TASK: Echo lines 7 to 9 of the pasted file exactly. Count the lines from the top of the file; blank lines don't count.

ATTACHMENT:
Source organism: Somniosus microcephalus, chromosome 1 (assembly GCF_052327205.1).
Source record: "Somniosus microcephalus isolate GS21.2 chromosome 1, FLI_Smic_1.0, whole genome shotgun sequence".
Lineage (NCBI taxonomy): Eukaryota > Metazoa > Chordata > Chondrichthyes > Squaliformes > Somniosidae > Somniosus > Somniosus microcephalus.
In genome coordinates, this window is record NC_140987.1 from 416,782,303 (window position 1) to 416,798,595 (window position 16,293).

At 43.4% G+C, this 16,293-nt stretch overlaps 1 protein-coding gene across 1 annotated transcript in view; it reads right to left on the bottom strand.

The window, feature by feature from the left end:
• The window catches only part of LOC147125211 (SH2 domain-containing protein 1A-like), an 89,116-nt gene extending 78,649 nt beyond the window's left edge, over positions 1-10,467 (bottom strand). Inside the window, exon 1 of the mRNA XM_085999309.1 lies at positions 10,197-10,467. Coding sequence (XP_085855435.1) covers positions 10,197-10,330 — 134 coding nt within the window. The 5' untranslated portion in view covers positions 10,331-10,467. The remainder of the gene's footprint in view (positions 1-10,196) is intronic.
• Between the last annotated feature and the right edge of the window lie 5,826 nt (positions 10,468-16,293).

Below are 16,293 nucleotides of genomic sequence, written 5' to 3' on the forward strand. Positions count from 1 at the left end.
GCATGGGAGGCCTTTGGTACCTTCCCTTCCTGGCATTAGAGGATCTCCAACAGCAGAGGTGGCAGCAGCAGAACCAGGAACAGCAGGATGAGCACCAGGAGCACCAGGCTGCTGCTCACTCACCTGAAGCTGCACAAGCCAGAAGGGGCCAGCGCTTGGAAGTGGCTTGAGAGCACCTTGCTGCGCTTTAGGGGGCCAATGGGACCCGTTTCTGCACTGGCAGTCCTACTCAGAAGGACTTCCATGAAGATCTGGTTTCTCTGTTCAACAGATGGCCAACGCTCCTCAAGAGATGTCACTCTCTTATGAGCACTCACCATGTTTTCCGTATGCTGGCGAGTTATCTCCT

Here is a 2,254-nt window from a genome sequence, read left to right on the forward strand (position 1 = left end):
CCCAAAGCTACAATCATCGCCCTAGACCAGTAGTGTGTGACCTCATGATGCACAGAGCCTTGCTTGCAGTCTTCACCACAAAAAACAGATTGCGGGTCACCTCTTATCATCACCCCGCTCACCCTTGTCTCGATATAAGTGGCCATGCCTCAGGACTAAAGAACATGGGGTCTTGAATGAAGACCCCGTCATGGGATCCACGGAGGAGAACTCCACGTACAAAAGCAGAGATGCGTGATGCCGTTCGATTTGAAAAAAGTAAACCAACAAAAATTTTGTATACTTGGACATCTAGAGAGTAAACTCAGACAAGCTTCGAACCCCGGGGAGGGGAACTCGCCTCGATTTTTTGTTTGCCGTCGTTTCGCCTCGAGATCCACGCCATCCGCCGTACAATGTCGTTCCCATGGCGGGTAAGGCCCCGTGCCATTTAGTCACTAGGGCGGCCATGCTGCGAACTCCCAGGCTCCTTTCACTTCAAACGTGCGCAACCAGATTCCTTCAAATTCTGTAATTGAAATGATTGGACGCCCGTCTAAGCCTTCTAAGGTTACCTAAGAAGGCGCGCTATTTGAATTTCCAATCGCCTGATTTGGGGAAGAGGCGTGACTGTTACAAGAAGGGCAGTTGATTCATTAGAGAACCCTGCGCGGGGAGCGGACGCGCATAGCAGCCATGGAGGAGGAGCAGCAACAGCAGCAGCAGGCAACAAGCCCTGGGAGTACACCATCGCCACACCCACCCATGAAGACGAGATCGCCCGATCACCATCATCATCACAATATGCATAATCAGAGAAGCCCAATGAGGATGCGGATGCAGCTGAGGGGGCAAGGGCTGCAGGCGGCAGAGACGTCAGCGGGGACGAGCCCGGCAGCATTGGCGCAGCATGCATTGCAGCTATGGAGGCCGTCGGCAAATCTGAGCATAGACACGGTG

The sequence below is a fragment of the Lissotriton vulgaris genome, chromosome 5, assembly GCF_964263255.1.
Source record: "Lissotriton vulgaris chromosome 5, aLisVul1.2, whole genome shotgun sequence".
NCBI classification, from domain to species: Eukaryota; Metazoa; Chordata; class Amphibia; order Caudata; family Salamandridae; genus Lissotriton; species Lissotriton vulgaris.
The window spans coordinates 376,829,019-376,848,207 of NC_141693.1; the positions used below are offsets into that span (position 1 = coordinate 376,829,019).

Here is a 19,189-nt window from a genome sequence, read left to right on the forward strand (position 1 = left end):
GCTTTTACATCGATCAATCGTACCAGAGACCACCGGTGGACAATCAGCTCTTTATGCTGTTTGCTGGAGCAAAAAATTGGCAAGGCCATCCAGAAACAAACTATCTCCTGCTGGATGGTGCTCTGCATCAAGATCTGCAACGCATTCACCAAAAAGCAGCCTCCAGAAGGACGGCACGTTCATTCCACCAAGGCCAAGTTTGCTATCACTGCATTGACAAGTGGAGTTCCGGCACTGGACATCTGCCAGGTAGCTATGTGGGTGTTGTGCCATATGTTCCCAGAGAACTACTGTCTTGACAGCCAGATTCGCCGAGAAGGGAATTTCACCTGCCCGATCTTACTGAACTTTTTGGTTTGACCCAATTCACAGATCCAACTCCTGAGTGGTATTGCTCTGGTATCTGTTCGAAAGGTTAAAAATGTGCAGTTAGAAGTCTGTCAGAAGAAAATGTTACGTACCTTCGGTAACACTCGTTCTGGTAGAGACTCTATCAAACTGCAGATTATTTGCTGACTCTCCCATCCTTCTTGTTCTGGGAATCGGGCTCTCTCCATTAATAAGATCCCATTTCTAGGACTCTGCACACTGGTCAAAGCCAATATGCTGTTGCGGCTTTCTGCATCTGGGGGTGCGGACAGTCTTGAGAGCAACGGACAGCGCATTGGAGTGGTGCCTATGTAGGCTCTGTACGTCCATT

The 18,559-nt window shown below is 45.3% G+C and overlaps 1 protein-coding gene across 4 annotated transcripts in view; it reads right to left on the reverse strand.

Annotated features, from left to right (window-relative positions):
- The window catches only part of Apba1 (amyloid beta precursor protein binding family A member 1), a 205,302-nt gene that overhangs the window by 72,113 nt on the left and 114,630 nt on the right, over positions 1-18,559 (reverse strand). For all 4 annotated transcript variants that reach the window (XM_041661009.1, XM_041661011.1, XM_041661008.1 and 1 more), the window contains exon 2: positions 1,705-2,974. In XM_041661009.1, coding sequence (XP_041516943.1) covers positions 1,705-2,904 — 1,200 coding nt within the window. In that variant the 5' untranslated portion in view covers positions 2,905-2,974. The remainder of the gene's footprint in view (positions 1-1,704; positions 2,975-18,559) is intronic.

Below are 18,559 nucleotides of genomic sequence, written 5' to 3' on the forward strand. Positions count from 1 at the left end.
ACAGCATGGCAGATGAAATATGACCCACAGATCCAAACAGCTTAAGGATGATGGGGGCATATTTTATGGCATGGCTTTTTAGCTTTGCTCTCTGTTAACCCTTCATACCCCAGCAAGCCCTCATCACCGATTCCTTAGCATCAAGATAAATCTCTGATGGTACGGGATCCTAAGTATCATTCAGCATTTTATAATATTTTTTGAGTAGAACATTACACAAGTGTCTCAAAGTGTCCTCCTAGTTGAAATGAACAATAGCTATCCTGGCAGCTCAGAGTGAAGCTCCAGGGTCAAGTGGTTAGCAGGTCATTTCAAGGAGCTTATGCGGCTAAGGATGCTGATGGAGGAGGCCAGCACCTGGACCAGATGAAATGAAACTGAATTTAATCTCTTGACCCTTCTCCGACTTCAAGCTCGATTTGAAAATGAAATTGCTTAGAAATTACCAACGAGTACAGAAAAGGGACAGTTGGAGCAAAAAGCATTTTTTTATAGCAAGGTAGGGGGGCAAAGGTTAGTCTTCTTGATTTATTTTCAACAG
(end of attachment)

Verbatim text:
• The window catches only part of LOC147125211 (SH2 domain-containing protein 1A-like), an 89,116-nt gene extending 78,649 nt beyond the window's left edge, over positions 1-10,467 (bottom strand). Inside the window, exon 1 of the mRNA XM_085999309.1 lies at positions 10,197-10,467. Coding sequence (XP_085855435.1) covers positions 10,197-10,330 — 134 coding nt within the window. The 5' untranslated portion in view covers positions 10,331-10,467. The remainder of the gene's footprint in view (positions 1-10,196) is intronic.
• Between the last annotated feature and the right edge of the window lie 5,826 nt (positions 10,468-16,293).

Below are 16,293 nucleotides of genomic sequence, written 5' to 3' on the forward strand. Positions count from 1 at the left end.